Early years of the USA, and a happy end for Johann from Hesse.
[America, 1781] Finally the war was over, and the joy was great when Ambrose, Simon, and Emmett returned sound and safe. Also Fritz, the Hessian, could soon go back home to his family.
Peace and a lucky coincidence (1781, America)
Johann was happy for them, and yet he felt a bit lost. Ambrose had invited him to manage the Merry Dragon Inn with him and take it over in a few years, but Johann hesitated. “It is because of Emmett, right?” Ambrose asked, “you think that as my son, he should take over the “Merry Dragon” inn. That honors you, but … you know, Emmett was on General Washington’s staff, and now of course he wants to participate in building up our country, how could I deny him that? And he would be happy to see you stay with us.” Ambrose paused and smiled broadly, “especially since you are very fond of his sister Laurie, and I happen to know that she is very fond of you!”
Johann and Laurie got married in the garden of the “Merry Dragon” inn. A little later their children James und Jenny were born. Johann was a bit sad that his friend Fritz could not share his new happiness with him, but they wrote to each other regularly. “You won’t believe who has just made a Rhine tour”, stood in a letter of 1784, “Thomas Jefferson, the American envoy to France! He has an excellent education and many skills, and a great interest in wine-growing.”
The new capital Washington D.C. (1801, America)
After the American victory, some exciting years went by. In 1787, the constitution of the United States was signed in Philadelphia;. In 1789, George Washington became the first President. Since he had no permanent seat of government yet, first New York and then Philadelphia became his capitals.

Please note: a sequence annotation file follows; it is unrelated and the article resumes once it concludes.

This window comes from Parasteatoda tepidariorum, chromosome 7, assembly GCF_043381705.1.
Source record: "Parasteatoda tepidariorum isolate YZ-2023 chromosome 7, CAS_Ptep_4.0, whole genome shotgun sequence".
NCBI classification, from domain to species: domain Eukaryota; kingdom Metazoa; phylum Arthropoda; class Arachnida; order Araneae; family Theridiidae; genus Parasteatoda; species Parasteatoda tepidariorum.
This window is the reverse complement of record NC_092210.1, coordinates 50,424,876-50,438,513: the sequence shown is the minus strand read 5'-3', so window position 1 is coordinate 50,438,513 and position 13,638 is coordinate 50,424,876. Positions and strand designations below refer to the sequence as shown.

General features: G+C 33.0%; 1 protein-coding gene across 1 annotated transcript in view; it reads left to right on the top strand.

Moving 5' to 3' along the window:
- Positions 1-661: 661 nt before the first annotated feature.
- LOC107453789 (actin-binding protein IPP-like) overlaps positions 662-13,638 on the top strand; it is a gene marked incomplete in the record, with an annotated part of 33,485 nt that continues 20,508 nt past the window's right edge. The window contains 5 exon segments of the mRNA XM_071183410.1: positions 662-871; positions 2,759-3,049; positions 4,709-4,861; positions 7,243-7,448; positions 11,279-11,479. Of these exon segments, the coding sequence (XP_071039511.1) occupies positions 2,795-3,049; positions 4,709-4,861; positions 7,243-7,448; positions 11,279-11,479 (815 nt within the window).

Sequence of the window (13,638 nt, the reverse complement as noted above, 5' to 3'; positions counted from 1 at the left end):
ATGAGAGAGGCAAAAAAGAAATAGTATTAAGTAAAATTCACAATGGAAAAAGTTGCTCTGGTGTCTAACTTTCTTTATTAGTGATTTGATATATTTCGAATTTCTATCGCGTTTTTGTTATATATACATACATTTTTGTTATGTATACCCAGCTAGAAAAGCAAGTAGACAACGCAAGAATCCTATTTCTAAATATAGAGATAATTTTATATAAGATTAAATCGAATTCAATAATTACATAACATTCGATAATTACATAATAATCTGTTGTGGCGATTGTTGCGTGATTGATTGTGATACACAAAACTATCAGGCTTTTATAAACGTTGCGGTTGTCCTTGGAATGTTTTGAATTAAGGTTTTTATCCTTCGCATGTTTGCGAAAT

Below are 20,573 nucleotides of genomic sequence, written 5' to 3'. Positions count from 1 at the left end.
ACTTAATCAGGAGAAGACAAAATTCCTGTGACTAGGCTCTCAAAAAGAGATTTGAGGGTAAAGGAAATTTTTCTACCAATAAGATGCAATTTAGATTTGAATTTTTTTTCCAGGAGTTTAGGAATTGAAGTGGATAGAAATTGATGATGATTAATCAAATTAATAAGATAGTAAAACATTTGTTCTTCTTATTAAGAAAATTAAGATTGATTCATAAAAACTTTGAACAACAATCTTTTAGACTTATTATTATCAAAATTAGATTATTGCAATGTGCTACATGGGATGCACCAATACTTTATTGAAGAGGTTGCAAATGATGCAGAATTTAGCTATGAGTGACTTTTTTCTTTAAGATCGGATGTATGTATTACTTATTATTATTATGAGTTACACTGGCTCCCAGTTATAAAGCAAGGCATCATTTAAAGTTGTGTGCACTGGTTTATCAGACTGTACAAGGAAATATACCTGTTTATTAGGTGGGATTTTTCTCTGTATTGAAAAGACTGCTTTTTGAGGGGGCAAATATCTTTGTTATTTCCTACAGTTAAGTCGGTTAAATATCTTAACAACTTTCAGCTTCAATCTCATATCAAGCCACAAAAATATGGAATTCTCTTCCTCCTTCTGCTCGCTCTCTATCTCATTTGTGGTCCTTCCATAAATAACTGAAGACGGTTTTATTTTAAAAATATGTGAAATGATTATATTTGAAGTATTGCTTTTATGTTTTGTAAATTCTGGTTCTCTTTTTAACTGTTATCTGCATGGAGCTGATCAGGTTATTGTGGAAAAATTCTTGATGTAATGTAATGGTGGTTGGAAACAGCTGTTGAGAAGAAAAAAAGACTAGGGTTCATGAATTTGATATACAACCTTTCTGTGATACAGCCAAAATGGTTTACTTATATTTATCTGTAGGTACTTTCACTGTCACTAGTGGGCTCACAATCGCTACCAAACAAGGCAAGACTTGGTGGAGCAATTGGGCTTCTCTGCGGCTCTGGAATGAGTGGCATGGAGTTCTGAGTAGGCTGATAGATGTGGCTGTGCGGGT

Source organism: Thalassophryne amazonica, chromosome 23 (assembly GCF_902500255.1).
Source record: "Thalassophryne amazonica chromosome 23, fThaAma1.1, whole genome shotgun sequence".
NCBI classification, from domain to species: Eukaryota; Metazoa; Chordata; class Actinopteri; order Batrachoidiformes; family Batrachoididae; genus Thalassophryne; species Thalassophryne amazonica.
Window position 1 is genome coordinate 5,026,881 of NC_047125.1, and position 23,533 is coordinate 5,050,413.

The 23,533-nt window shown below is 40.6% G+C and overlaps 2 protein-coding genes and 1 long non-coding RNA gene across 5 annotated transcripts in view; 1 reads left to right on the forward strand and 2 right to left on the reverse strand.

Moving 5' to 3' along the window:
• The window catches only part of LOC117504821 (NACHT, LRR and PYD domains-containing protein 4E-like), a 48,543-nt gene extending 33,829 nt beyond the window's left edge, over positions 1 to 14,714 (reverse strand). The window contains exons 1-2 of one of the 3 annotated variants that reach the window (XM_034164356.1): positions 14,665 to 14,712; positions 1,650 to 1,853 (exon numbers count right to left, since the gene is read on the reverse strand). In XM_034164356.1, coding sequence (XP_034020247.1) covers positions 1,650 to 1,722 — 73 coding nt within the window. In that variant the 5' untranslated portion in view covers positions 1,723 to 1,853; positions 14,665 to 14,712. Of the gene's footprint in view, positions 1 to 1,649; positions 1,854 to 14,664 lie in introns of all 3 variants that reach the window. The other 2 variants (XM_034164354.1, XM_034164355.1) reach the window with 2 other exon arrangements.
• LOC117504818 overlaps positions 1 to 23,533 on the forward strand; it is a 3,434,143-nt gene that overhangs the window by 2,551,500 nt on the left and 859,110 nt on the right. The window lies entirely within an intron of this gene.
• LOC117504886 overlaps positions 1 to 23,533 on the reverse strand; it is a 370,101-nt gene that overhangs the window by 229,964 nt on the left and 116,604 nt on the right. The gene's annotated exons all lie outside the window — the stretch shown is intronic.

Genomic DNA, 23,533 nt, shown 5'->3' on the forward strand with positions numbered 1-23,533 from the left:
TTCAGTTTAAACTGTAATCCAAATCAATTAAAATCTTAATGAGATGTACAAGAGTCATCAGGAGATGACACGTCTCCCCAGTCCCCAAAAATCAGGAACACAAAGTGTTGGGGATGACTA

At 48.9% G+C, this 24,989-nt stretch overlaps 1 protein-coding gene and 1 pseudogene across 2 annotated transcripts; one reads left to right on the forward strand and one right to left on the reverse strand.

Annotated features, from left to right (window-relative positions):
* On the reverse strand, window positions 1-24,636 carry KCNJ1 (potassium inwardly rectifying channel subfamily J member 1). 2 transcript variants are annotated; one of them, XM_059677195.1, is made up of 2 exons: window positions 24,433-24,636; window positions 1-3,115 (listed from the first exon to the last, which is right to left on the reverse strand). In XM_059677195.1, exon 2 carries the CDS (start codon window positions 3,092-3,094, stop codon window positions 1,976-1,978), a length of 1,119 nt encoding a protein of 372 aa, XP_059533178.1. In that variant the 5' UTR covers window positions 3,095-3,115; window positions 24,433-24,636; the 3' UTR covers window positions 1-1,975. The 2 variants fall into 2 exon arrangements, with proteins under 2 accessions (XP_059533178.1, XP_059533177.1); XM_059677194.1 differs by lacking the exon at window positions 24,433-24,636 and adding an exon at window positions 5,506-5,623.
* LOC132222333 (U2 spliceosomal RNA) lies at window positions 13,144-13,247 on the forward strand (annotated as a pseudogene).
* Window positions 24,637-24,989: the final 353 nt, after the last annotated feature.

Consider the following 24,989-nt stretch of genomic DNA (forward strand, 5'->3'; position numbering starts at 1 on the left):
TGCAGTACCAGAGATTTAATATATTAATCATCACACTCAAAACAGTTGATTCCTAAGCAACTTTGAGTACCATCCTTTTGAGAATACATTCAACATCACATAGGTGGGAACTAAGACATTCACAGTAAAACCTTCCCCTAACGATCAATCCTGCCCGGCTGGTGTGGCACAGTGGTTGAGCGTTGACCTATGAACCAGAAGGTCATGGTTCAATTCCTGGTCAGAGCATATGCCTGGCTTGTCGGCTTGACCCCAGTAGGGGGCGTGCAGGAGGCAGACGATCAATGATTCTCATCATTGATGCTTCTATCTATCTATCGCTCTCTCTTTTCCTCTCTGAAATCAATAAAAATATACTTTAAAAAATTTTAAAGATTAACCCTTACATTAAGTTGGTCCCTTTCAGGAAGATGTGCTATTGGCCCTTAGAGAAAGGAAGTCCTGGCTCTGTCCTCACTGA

At the Potomac, the new capital Washington came into being, with the office residence of the President, the White House. In 1800, President John Adams could move in. A year later, Thomas Jefferson became President. He made sure right away that his official residence was open to visitors. On a summer Sunday of that year, Johann’s family met on Pennsylvania Avenue in front of the White House, eager to see the President’s official residence. John and Laurie would have loved to have her father Ambrose and his sister Betty with them, but both had died a short time ago.
The Library of Congress
Then they went on to the Capitol, where Emmett showed them the Library of Congress, the newly founded Research Library of Congress. “First, we have to build up everything,” he said. James was thrilled. “When it is ready, we will have all the knowledge in the world gathered here,” he marveled, “when I’m grown up, I want to work here!”
It also was a good opportunity to say goodbye to Laurie’s cousin Randolph. He was an officer in the U.S. Navy and would soon sail with his squadron into the Mediterranean Sea and fight the Barbary States. For decades already, their pirate ships had been attacking American ships and capturing sailors. As the young United States had no navy, they paid ransoms and tributes. That greatly annoyed Jefferson, back then American envoy to France. But now the United States had strong ships, and he could demonstrate military strength and force the pirates to their knees.
The picture is from the German Wikipedia, public domain section.